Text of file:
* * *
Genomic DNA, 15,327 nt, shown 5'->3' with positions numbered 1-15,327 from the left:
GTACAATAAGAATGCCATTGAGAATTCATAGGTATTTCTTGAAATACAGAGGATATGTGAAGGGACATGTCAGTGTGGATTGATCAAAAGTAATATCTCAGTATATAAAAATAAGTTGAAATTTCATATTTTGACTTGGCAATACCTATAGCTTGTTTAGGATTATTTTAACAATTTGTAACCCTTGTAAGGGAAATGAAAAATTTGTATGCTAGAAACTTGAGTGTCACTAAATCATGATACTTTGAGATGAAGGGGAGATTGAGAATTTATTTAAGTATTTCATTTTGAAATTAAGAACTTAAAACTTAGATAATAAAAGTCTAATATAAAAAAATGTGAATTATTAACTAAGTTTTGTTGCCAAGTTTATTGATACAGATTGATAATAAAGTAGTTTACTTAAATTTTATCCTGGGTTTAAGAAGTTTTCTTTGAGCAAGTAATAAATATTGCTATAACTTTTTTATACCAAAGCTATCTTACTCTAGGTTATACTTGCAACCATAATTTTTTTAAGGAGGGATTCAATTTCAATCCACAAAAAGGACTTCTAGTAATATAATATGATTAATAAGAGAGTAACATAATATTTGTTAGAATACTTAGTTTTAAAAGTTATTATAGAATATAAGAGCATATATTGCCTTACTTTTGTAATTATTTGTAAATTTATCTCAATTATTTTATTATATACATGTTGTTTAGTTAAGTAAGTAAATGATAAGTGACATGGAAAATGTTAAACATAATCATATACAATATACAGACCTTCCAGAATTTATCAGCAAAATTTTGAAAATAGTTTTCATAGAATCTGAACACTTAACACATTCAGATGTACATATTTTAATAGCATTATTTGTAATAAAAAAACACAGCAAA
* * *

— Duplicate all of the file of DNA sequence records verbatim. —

Genomic DNA, 15,327 nt, shown 5'->3' with positions numbered 1-15,327 from the left:
GTACAATAAGAATGCCATTGAGAATTCATAGGTATTTCTTGAAATACAGAGGATATGTGAAGGGACATGTCAGTGTGGATTGATCAAAAGTAATATCTCAGTATATAAAAATAAGTTGAAATTTCATATTTTGACTTGGCAATACCTATAGCTTGTTTAGGATTATTTTAACAATTTGTAACCCTTGTAAGGGAAATGAAAAATTTGTATGCTAGAAACTTGAGTGTCACTAAATCATGATACTTTGAGATGAAGGGGAGATTGAGAATTTATTTAAGTATTTCATTTTGAAATTAAGAACTTAAAACTTAGATAATAAAAGTCTAATATAAAAAAATGTGAATTATTAACTAAGTTTTGTTGCCAAGTTTATTGATACAGATTGATAATAAAGTAGTTTACTTAAATTTTATCCTGGGTTTAAGAAGTTTTCTTTGAGCAAGTAATAAATATTGCTATAACTTTTTTATACCAAAGCTATCTTACTCTAGGTTATACTTGCAACCATAATTTTTTTAAGGAGGGATTCAATTTCAATCCACAAAAAGGACTTCTAGTAATATAATATGATTAATAAGAGAGTAACATAATATTTGTTAGAATACTTAGTTTTAAAAGTTATTATAGAATATAAGAGCATATATTGCCTTACTTTTGTAATTATTTGTAAATTTATCTCAATTATTTTATTATATACATGTTGTTTAGTTAAGTAAGTAAATGATAAGTGACATGGAAAATGTTAAACATAATCATATACAATATACAGACCTTCCAGAATTTATCAGCAAAATTTTGAAAATAGTTTTCATAGAATCTGAACACTTAACACATTCAGATGTACATATTTTAATAGCATTATTTGTAATAAAAAAACACAGCAAA